After 'joke' campaign leads to victory, Harvard student government's vice president-elect won't resign after all
(Clark-Mayopoulos campaign / Facebook)
The vice president-elect of Harvard University's student government, who recently won the job after running a "joke" campaign, told the Harvard Crimson student newspaper this week he has changed his mind and will not resign.
Running on a “You Could Do Worse” campaign slogan and promises of more tomato basil ravioli soup and thicker toilet paper, Harvard juniors and roommates Sam Clark and Gus Mayopoulos – the so-called "joke ticket" for the positions of undergraduate council president and vice president – received about 43 percent of the 3,181 votes cast, beating out two other tickets with more serious agendas in an election two weeks ago, the Crimson reported.
Soon after their victory, the Clark- Mayopoulos campaign posted a statement on its well-‘Liked’ Facebook page, saying they would resign as soon as allowed under student government bylaws.
But this week, Mayopoulos told the Crimson he changed his mind. With Clark still planning to resign at an inauguration ceremony scheduled for Dec. 8, Mayopoulos will assume the presidency, the Crimson reported. The position of vice president will be filled through an internal vote by the undergraduate council.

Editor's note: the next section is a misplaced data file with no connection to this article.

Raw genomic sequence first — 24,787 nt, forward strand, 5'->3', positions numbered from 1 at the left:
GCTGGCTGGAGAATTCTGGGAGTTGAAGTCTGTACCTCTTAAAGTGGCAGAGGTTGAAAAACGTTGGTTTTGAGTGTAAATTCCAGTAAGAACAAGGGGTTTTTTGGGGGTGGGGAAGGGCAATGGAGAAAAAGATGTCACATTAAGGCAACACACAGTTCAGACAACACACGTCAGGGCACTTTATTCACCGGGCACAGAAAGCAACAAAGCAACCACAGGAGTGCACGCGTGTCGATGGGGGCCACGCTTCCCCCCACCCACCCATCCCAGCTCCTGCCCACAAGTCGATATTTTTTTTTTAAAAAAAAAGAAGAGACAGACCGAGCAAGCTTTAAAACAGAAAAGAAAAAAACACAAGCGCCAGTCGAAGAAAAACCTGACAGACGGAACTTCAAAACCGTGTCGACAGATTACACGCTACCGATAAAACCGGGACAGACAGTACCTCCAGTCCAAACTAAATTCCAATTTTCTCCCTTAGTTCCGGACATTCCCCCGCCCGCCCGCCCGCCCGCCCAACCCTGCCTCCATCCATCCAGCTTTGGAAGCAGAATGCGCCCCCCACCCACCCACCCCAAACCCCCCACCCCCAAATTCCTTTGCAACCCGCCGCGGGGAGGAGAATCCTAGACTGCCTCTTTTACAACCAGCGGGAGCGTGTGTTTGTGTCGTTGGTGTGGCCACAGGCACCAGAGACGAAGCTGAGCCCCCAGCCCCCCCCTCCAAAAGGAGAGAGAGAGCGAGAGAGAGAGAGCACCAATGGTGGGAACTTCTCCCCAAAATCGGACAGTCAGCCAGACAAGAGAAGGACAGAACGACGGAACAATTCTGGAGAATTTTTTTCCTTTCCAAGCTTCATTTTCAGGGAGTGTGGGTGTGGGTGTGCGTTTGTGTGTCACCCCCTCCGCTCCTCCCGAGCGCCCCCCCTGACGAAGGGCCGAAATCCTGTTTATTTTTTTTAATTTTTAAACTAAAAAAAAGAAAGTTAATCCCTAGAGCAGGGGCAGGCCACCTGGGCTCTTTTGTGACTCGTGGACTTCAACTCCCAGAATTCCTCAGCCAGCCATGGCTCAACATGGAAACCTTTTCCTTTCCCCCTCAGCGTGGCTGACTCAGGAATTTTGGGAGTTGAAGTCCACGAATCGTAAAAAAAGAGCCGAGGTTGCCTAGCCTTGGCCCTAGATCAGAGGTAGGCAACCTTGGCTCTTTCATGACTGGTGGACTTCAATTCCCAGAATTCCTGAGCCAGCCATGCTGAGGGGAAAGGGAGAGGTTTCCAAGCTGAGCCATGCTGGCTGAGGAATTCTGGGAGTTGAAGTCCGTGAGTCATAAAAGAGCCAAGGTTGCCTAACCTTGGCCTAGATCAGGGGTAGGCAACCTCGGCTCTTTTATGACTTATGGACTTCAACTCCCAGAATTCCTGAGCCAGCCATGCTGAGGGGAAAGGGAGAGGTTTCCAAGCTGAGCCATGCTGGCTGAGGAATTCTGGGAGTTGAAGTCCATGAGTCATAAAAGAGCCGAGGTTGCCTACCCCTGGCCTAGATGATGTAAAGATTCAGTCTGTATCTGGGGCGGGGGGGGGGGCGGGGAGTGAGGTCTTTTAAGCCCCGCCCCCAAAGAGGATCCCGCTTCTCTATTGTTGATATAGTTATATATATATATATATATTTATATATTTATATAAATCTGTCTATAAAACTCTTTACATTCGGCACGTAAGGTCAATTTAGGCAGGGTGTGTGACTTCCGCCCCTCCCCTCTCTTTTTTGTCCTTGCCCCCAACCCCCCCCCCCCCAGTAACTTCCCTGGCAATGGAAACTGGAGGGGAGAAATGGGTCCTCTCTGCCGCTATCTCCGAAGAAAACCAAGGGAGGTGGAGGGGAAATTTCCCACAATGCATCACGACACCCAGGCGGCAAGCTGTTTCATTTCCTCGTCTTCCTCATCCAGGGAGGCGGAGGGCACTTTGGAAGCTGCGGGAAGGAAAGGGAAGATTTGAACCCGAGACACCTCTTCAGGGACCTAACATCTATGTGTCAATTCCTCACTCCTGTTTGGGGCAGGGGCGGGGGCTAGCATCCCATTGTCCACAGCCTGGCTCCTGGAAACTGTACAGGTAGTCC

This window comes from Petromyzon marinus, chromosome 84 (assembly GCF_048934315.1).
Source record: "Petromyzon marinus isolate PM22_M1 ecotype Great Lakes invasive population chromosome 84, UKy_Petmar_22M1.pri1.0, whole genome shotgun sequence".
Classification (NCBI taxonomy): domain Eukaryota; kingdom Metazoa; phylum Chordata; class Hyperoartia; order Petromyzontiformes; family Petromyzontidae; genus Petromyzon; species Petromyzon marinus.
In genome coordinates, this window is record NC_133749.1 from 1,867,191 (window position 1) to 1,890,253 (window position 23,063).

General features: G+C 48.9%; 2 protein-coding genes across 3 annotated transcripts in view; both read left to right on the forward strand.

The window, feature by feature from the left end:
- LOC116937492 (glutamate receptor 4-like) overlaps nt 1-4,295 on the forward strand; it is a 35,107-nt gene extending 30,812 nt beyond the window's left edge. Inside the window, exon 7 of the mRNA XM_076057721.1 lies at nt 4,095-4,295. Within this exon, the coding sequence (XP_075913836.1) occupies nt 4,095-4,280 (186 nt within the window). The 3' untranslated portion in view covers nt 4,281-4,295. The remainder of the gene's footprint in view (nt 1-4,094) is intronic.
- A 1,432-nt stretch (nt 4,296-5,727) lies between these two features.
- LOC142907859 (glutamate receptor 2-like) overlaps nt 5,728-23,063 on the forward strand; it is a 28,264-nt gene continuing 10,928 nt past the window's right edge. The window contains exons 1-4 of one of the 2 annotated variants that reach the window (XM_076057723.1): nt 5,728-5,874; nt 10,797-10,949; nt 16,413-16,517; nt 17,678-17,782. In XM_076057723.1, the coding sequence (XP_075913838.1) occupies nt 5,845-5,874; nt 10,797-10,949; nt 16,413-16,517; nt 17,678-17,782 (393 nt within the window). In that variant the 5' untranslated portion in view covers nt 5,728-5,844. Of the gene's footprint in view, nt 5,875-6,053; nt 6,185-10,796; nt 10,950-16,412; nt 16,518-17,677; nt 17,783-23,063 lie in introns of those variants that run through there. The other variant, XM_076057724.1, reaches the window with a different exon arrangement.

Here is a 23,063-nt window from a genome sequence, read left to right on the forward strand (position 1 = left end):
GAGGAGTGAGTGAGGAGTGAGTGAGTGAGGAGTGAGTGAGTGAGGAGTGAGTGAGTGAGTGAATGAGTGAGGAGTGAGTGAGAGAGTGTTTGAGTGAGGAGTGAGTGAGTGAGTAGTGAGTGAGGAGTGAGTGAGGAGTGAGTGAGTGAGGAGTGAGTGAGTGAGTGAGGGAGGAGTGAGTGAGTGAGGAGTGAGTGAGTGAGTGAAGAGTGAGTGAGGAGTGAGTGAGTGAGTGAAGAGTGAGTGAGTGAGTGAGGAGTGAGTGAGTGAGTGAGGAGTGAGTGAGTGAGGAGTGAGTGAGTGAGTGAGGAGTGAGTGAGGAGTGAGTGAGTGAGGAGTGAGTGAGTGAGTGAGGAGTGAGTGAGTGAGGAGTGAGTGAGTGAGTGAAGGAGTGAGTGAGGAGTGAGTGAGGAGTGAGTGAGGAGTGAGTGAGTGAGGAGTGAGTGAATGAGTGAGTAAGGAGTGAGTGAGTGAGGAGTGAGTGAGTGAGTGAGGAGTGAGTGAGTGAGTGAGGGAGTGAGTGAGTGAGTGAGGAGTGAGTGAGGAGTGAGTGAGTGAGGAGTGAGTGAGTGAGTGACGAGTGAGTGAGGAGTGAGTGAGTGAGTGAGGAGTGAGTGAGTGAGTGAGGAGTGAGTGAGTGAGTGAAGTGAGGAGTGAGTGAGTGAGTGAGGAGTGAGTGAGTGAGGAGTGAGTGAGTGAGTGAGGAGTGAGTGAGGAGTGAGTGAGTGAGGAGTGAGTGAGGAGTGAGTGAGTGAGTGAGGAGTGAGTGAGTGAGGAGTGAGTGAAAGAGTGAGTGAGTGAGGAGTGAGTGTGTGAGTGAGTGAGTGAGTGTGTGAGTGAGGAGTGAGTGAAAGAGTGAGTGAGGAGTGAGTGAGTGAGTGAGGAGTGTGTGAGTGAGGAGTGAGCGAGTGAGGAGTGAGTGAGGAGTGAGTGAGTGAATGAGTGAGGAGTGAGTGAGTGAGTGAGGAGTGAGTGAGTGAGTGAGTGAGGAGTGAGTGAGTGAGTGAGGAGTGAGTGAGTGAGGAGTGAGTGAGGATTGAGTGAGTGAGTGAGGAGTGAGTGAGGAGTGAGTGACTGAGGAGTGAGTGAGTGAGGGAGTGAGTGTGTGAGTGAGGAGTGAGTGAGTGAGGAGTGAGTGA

“We started a conversation by participating in the election and winning the election, but to ensure that change would happen both in terms of how the UC is seen by students and how the UC deals with administrators would actually be to respect the wishes of the voters and serve,” Mayopoulos told the Crimson. “My goal is to connect with students in a way that the UC hasn’t done before and try to continue using the same kind of energy Sam and I brought to the campaign, into the UC.”
“I am hoping to dispel people’s fears that, ‘Oh, this is just going to be more of a joke,’” Mayopoulos added in his remarks to the Crimson. “It may be funny, but it won’t be a joke.”
During their short-lived political push, Clark and Mayopoulos, self-described “visionaries” and best friends, promised students they would “ask the tough questions, like: what happened to Dean Evelynn Hammonds? She’s coming back, right?” and “When do normal shuttles stop and party shuttles start? Like. Existentially,” the Facebook page says.
“We’re also here to tackle the tough issues, like divesting from gender-neutral weekend shuttles and investing in immigration reform and not having water bottles anymore. We want to tackle fossil fuels and cheating scandals and hook-up culture,” the campaign wrote on its Facebook page. “We want to expand the endowment, shrink our carbon footprint, and probably do something about final clubs.”
“But most importantly, we’re here to represent you, the Harvard students, and your cross-registered voices, the MIT students. We want to hear what you want.”
Still, the comedic duo expressed that their effort aimed to highlight at least one serious issue: “Let’s face it: the UC needs fresh ideas.”